In Naive Agreement
I was 25 when I began dating a handsome, outgoing and energetic man with glacier blue eyes that just melted my heart. Finn worked in my office, which is generally not the smartest choice for a relationship. He was also the second man I’d dated at my office. A really bad choice and probably not one that looked intelligent to my co-workers, but in my defense, I was working crazy hours. Where else was I supposed to meet people? There were no cell phones back then. No dating apps.
Finn’s energy awed me. He was game for anything, including coming home with me to meet my family in North Carolina when we’d only been dating three months.
My mother loved him, mainly because he was Irish Catholic and he was from Maryland. He assured her his goal was to get more experience at the TV station where we worked so that he could come back home and take over his father’s chain of radio stations. Mom loved the idea that, if I married Finn, I might not only tie the knot in the Catholic Church, but she’d also have Catholic grandchildren and I might end up living just five hours north of Raleigh.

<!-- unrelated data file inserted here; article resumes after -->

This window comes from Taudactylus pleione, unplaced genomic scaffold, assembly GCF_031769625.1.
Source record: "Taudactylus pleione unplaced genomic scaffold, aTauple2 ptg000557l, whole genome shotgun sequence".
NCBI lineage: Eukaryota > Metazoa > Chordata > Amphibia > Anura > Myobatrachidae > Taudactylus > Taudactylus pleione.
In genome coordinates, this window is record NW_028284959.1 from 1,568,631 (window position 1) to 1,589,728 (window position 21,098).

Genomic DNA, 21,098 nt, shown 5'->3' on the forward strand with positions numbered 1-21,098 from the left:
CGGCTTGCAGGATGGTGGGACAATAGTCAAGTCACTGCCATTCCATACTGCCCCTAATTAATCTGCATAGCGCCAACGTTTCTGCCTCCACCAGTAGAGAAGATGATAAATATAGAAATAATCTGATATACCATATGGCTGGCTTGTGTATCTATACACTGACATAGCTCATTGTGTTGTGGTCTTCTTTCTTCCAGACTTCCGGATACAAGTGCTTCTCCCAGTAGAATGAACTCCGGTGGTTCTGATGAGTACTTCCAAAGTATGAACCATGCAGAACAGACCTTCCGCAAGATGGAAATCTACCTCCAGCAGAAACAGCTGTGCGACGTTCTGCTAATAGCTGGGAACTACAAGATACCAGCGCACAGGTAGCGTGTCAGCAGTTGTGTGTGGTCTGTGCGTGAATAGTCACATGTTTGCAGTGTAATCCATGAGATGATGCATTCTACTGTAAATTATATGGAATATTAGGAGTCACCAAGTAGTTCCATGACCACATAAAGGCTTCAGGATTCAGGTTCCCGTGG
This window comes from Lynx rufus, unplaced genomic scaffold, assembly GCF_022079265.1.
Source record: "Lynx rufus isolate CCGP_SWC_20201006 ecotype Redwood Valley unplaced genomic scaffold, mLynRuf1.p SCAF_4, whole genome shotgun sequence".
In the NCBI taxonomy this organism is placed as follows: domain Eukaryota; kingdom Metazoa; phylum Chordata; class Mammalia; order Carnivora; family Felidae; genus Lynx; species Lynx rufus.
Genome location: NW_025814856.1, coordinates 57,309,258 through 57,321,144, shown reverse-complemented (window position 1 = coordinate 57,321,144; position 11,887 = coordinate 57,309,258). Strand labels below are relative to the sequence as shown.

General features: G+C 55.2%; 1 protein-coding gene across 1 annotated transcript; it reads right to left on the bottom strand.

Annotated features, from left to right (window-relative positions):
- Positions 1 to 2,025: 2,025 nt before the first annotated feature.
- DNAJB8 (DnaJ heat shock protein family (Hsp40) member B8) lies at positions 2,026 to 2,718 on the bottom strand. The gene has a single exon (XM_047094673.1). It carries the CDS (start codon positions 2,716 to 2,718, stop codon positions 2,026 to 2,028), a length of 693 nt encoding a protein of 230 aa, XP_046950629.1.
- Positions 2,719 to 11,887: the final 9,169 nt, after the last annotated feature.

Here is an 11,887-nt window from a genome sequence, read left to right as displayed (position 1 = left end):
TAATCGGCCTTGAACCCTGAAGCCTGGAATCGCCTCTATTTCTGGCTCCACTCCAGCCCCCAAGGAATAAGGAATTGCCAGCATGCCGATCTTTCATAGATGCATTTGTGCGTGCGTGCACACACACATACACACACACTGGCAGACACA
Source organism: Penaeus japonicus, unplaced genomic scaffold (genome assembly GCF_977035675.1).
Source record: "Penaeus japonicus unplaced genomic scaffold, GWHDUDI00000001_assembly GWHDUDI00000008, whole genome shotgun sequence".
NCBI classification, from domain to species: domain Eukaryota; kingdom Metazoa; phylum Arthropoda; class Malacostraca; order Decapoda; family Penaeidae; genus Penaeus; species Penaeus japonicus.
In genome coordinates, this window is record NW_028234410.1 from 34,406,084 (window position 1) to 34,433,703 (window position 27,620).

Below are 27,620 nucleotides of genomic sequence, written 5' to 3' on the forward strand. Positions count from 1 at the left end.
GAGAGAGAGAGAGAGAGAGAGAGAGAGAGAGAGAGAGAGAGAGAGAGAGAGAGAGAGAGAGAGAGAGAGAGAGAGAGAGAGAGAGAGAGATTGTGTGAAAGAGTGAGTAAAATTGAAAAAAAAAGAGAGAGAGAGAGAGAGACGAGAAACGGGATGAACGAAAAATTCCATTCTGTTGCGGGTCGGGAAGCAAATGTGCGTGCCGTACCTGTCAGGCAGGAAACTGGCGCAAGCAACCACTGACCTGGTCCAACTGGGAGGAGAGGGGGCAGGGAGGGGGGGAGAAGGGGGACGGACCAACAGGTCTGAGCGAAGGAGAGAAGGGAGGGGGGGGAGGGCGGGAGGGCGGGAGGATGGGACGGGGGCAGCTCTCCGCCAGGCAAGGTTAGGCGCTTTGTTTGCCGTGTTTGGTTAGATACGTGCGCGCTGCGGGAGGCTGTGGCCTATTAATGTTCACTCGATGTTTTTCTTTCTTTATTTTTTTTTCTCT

As far as mom was concerned, Finn was the one. It didn’t seem to bother her that when Finn played flag football with my family at Umstead Park, he played to win, crashing into my ten and fourteen year-old sisters like they were 300 pound defensive linemen and relishing in his touchdown as if it were a Super Bowl tie-breaker. “He has spunk,” mom said, and I agreed.
He talked incessantly through the picnic lunch. “Isn’t he interesting?” mom said, and I agreed. But my brother felt that Finn rambled and his thoughts were disjointed. “I think he’s on drugs,” he said and I laughed, rolling my eyes. “You’re just jealous,” I told my single brother.